Breaking the Industrialisation of Education
Breaking the Industrialisation of Education
The industrial model of education outlined by Sir Ken Robinson in his 2006 TED talk, which has had over 11 million hits, (http://www.ted.com/talks/view/lang/en//id/66) sketches out the idea that current education practices within institutions is stifling creativity and innovation, while wasting student talent. Robinson contends, “We are educating people out of their creativity,” (Robinson, 2006). The whole education system, he believes, is “predicated on academic ability” (2006). This leads to a “commodification of education” (Noble, 2002).
E-Learning in institutions can be thought of as the industrialisation of learning. This change is shifting the technical, social and economic environment of education. Since the 1900s learning has aimed to create a generation of qualified workers based on a “Fordism” approach to the production line of learning content. Institutions that acted as gatekeepers to the use of technology and how it impacted learning drove this system. Technology was implemented as soon as it was available and this technology has now become ubiquitous.
Education is now undergoing a revolution where institutions are adopting a “flexible manufacturing approach” where the consumer, the student, drives the institutions to respond to these pressures and creates a mass customisation of educational resources through the use of technology. However, technology is increasingly not controlled by the institution and has become socially transformational; the student controls technology and they are learning from peers and freely available content. This will have a profound impact on online learning.
The Internet is fundamentally changing the way education is delivered. Web 1.0 was a centralised hub that broadcast information to students who where basically readers of information: a transmission model. Web 2.0 is where students are consumers and creators of educational content and recently Web 3.0 or the “semantic web” which is all about “technology integration” and peer-to-peer learning. (Morris, 2011).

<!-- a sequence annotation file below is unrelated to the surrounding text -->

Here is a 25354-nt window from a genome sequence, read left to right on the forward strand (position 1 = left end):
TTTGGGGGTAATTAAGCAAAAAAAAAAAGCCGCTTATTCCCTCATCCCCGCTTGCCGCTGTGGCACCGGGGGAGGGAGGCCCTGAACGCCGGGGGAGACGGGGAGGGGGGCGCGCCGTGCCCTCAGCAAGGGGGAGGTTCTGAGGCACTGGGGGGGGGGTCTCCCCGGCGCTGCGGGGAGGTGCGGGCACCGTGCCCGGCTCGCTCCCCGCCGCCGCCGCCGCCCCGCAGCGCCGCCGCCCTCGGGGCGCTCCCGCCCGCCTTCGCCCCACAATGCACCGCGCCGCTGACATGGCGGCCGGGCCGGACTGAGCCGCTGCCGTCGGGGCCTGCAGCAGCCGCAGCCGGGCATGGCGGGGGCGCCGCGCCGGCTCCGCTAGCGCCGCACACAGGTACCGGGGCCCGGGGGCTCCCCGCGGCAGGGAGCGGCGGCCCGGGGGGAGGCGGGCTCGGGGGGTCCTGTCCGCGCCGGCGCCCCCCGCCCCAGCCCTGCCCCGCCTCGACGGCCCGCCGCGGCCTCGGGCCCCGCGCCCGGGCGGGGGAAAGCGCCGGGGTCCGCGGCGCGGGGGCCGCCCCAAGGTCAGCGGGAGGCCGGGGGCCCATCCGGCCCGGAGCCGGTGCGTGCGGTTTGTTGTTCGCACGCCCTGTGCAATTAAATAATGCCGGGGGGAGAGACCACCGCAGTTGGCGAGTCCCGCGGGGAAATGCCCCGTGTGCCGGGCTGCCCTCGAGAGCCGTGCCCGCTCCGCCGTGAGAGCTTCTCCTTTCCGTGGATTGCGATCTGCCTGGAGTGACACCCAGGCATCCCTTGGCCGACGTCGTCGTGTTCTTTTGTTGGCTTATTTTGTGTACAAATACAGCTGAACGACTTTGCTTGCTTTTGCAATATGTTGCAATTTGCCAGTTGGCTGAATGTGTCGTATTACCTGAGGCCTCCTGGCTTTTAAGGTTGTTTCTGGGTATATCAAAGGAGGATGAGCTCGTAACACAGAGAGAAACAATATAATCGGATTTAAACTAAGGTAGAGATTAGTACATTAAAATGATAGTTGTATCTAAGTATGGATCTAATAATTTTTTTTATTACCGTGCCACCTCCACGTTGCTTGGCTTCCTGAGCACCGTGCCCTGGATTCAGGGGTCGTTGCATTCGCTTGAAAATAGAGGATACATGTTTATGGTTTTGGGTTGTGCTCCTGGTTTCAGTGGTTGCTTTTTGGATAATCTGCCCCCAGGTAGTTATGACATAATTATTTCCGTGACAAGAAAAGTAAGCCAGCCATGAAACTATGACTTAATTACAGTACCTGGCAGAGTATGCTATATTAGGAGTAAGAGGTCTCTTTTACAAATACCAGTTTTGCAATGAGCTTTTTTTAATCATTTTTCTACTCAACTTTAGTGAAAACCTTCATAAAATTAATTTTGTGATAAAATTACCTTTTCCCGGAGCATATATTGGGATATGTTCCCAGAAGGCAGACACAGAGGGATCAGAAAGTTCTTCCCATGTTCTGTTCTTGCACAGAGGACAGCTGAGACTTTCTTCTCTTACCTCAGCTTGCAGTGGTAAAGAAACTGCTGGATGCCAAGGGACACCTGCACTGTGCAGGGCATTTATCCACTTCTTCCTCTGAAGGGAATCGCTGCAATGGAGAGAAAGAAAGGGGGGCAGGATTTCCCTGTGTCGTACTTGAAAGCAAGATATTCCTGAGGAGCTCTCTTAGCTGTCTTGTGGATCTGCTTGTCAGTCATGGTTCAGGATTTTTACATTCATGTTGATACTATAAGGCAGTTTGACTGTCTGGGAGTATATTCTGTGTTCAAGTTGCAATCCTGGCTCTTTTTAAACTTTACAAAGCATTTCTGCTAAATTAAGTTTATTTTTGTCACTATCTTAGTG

Thomas and Seely-Brown (2011) suggest that peer learning can be both opportune and momentary. They present a case that access to information and people has never been so simple and so extensive; students can now make connections with people who have skills that can help them manage, understand and distribute information. This interconnectedness and collaboration supports learning in new and innovative activities. The concept of meta-earning or as Powers (2011) describes it “paragogy”, relates to the peer construction of learning. Web 3.0 allows social interactions through mobile technologies that will empower the student. The institutions will no longer control the learning. Students will take responsibility for what they learn when they learn and how they learn. This shift in responsibilities effects course development, assessment practices, record keeping and leaner support.
However this creates new problems in terms of quality, credibility and reliability of the content produced. The quality of content housed on the web is inconsistent (Carr, 2010) and lends itself to plagiarism. There are many different ways that people are creating user generated content that educates not only themselves but also other learners around the world. This use of web 3.0 to create, organise and share “mashable” content has democratised education and freed it from the 19th Century learning system.
Carr, N. (2010). The Shallows: What the Internet Is Doing to Our Brains. New York, NY: W. W. Norton.
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Levidow, Les (2002). Marketizing higher education: neoliberal strategies and counter-strategies. In:
Robins, Kevin and Webster, Frank eds. The Virtual University? Knowledge, Markets and Management.
Oxford, UK: Oxford University Press, pp. 227–248.
Retrieved from: http://oro.open.ac.uk/5069/2/LL_Marketising_HE.pdf
Morris, R. (2011). Web 3.0: Implications for Online Learning. TechTrends, 55(1), 42-46. doi: 10.1007/s11528-011-0469-942
Retrieved from: http://link.springer.com.ezproxy2.library.usyd.edu.au/article/10.1007%2Fs11528-011-0469-9
Noble, D. F. (2002). Technology and the commodification of higher education. Monthly Review, 53(10), 26-40.
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Powers, L., Alhussain, R., Averbeck, C., & Warner, A. (2012). PERSPECTIVES ON DISTANCE EDUCATION AND SOCIAL MEDIA.Quarterly Review of Distance Education, 13(4), 241-245,270-271.
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